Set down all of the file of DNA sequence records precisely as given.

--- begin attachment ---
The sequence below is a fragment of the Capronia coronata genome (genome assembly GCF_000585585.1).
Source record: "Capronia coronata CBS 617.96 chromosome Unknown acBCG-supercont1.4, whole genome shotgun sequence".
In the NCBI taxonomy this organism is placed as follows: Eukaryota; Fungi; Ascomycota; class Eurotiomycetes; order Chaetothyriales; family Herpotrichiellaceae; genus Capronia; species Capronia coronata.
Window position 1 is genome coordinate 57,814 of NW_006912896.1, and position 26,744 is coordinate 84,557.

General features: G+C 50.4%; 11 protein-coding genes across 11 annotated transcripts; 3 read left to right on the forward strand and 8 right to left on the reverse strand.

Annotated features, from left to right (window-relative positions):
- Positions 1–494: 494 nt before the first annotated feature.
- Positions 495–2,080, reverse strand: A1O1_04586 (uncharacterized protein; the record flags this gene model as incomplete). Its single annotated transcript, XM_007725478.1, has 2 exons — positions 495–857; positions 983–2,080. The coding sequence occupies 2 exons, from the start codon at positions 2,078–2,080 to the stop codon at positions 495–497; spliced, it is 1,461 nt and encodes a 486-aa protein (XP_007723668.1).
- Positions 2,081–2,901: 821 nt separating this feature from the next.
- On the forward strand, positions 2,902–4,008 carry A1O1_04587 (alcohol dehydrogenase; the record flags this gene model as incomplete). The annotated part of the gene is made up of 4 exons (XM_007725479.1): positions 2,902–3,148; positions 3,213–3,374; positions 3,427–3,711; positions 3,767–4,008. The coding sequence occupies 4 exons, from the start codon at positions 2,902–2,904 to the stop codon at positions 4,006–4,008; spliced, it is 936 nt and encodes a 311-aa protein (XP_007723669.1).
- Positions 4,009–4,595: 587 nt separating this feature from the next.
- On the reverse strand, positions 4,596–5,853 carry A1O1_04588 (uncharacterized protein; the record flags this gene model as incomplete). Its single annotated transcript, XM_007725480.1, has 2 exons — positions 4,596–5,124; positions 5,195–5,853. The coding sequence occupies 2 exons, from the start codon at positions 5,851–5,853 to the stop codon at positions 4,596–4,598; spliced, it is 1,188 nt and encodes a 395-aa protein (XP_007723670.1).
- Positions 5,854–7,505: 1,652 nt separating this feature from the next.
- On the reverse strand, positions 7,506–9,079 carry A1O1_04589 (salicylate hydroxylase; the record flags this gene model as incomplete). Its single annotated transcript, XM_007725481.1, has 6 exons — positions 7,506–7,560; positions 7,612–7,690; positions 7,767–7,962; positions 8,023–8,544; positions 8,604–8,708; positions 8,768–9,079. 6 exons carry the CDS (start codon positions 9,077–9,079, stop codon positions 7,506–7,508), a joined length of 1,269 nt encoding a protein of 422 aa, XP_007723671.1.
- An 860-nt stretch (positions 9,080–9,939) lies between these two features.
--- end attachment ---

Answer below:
The sequence below is a fragment of the Capronia coronata genome (genome assembly GCF_000585585.1).
Source record: "Capronia coronata CBS 617.96 chromosome Unknown acBCG-supercont1.4, whole genome shotgun sequence".
In the NCBI taxonomy this organism is placed as follows: Eukaryota; Fungi; Ascomycota; class Eurotiomycetes; order Chaetothyriales; family Herpotrichiellaceae; genus Capronia; species Capronia coronata.
Window position 1 is genome coordinate 57,814 of NW_006912896.1, and position 26,744 is coordinate 84,557.

General features: G+C 50.4%; 11 protein-coding genes across 11 annotated transcripts; 3 read left to right on the forward strand and 8 right to left on the reverse strand.

Annotated features, from left to right (window-relative positions):
- Positions 1–494: 494 nt before the first annotated feature.
- Positions 495–2,080, reverse strand: A1O1_04586 (uncharacterized protein; the record flags this gene model as incomplete). Its single annotated transcript, XM_007725478.1, has 2 exons — positions 495–857; positions 983–2,080. The coding sequence occupies 2 exons, from the start codon at positions 2,078–2,080 to the stop codon at positions 495–497; spliced, it is 1,461 nt and encodes a 486-aa protein (XP_007723668.1).
- Positions 2,081–2,901: 821 nt separating this feature from the next.
- On the forward strand, positions 2,902–4,008 carry A1O1_04587 (alcohol dehydrogenase; the record flags this gene model as incomplete). The annotated part of the gene is made up of 4 exons (XM_007725479.1): positions 2,902–3,148; positions 3,213–3,374; positions 3,427–3,711; positions 3,767–4,008. The coding sequence occupies 4 exons, from the start codon at positions 2,902–2,904 to the stop codon at positions 4,006–4,008; spliced, it is 936 nt and encodes a 311-aa protein (XP_007723669.1).
- Positions 4,009–4,595: 587 nt separating this feature from the next.
- On the reverse strand, positions 4,596–5,853 carry A1O1_04588 (uncharacterized protein; the record flags this gene model as incomplete). Its single annotated transcript, XM_007725480.1, has 2 exons — positions 4,596–5,124; positions 5,195–5,853. The coding sequence occupies 2 exons, from the start codon at positions 5,851–5,853 to the stop codon at positions 4,596–4,598; spliced, it is 1,188 nt and encodes a 395-aa protein (XP_007723670.1).
- Positions 5,854–7,505: 1,652 nt separating this feature from the next.
- On the reverse strand, positions 7,506–9,079 carry A1O1_04589 (salicylate hydroxylase; the record flags this gene model as incomplete). Its single annotated transcript, XM_007725481.1, has 6 exons — positions 7,506–7,560; positions 7,612–7,690; positions 7,767–7,962; positions 8,023–8,544; positions 8,604–8,708; positions 8,768–9,079. 6 exons carry the CDS (start codon positions 9,077–9,079, stop codon positions 7,506–7,508), a joined length of 1,269 nt encoding a protein of 422 aa, XP_007723671.1.
- An 860-nt stretch (positions 9,080–9,939) lies between these two features.